Weinberg is arrested by the KGB and imprisoned for six weeks. But for the death of Stalin, our story might end here, though Shostakovich is also credited with his eventual release.
Over the past seven decades, Composer of the Week has delved into just about every major composer in classical music, and plenty of less well-known ones too. As the programme reached its 70th birthday last year, Donald Macleod challenged listeners to come up with the name of a deserving composer who had never previously been featured. Suggestions flooded in, over four-and-a-half-thousand of them, and of these, more than 20 made the case for an obscure Soviet composer of Polish-Jewish origin, Mieczyslaw Weinberg. Weinberg's music is well represented on CD, and as Donald heard more and more of it, his astonishment that he hadn't come across it before grew commensurately. So all this week, Donald Macleod explores the life and work of Mieczyslaw Weinberg, in the company of writer, broadcaster and champion of unjustly neglected composers, Martin Anderson.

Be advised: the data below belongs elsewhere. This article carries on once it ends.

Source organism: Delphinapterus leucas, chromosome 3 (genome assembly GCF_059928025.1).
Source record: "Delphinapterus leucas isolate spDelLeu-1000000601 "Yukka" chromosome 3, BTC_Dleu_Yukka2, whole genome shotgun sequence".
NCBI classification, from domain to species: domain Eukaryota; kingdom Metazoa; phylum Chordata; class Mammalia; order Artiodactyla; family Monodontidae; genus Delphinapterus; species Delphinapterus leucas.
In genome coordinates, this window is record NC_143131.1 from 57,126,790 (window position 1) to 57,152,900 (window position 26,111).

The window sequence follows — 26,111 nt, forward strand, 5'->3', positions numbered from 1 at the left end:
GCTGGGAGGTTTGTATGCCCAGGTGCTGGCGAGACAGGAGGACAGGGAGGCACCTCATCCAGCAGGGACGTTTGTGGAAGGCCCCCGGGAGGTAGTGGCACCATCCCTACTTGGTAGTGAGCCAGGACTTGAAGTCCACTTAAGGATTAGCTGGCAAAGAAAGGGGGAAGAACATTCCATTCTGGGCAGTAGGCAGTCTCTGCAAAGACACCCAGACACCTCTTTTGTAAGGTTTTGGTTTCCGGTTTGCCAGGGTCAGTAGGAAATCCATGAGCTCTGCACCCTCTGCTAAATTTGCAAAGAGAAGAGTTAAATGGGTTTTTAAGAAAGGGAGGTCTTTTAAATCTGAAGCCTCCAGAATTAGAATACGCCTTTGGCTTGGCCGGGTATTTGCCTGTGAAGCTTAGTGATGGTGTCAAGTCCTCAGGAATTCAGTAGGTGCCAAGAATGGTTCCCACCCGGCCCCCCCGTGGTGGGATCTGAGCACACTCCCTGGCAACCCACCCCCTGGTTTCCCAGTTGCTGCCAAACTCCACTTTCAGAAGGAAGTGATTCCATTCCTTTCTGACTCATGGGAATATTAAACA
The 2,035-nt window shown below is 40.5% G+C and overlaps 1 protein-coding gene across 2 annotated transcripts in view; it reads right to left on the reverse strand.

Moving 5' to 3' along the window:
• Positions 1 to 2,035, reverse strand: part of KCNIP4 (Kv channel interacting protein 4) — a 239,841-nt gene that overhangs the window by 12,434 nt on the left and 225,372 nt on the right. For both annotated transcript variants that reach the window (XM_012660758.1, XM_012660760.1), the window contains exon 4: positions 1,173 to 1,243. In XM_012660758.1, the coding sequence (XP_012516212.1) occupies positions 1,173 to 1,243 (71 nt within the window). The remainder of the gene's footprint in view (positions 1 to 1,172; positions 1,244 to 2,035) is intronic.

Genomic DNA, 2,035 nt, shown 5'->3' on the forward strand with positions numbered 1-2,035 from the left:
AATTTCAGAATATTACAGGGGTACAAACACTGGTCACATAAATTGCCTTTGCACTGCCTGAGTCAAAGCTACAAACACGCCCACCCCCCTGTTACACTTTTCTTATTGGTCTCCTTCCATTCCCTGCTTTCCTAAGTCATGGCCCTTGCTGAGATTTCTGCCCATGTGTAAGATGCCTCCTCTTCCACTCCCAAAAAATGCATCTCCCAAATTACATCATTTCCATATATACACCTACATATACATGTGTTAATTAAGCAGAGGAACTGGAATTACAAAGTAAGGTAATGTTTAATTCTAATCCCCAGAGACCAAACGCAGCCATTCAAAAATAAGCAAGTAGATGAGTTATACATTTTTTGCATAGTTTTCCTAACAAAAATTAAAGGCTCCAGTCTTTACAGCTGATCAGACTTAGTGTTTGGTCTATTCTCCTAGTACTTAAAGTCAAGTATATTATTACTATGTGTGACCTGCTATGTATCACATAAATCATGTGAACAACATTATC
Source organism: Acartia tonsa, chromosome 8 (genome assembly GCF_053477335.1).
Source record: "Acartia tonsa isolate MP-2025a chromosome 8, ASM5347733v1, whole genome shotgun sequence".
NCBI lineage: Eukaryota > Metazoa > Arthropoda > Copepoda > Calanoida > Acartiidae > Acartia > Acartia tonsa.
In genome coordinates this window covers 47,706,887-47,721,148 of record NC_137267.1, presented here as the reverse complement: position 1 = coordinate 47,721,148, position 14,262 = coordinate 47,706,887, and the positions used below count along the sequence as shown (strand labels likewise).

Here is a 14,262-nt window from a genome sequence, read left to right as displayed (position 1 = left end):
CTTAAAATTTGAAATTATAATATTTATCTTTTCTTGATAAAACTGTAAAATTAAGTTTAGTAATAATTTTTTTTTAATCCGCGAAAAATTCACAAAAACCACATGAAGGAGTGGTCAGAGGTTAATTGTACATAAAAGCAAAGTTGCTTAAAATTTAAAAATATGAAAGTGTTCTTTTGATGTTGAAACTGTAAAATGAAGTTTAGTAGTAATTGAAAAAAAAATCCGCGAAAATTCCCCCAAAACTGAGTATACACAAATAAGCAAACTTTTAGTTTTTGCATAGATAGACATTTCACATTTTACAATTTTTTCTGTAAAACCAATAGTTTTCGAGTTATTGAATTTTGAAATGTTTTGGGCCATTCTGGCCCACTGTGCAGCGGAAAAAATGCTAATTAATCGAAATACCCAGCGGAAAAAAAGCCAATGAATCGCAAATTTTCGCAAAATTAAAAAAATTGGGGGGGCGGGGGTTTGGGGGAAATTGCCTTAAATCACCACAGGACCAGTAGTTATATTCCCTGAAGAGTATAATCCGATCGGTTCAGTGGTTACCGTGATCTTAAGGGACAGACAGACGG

Today, a late-night knock at the door heralds an unwelcome visit from the KGB - the pretext, an allegation that Weinberg was part of a conspiracy to establish a Jewish republic in the Crimea. He was incarcerated "in a solitary cell, where I could only sit, not lie down". But for the death of Stalin a month later, our story might well end here; Weinberg could easily have gone the way of his father-in-law Solomon Mikhoels, whose state-sponsored murder five years earlier had been officially passed off as a car crash. In the event, after a further six weeks in jail Weinberg was released, doubtless in no small part due to the intervention of Shostakovich, who had put his own neck on the line to vouch for his friend. Weinberg's imprisonment seems to have put a considerable dent in his productivity. It took him several years to return to both the symphony and the string quartet, but when he did, the results were remarkable.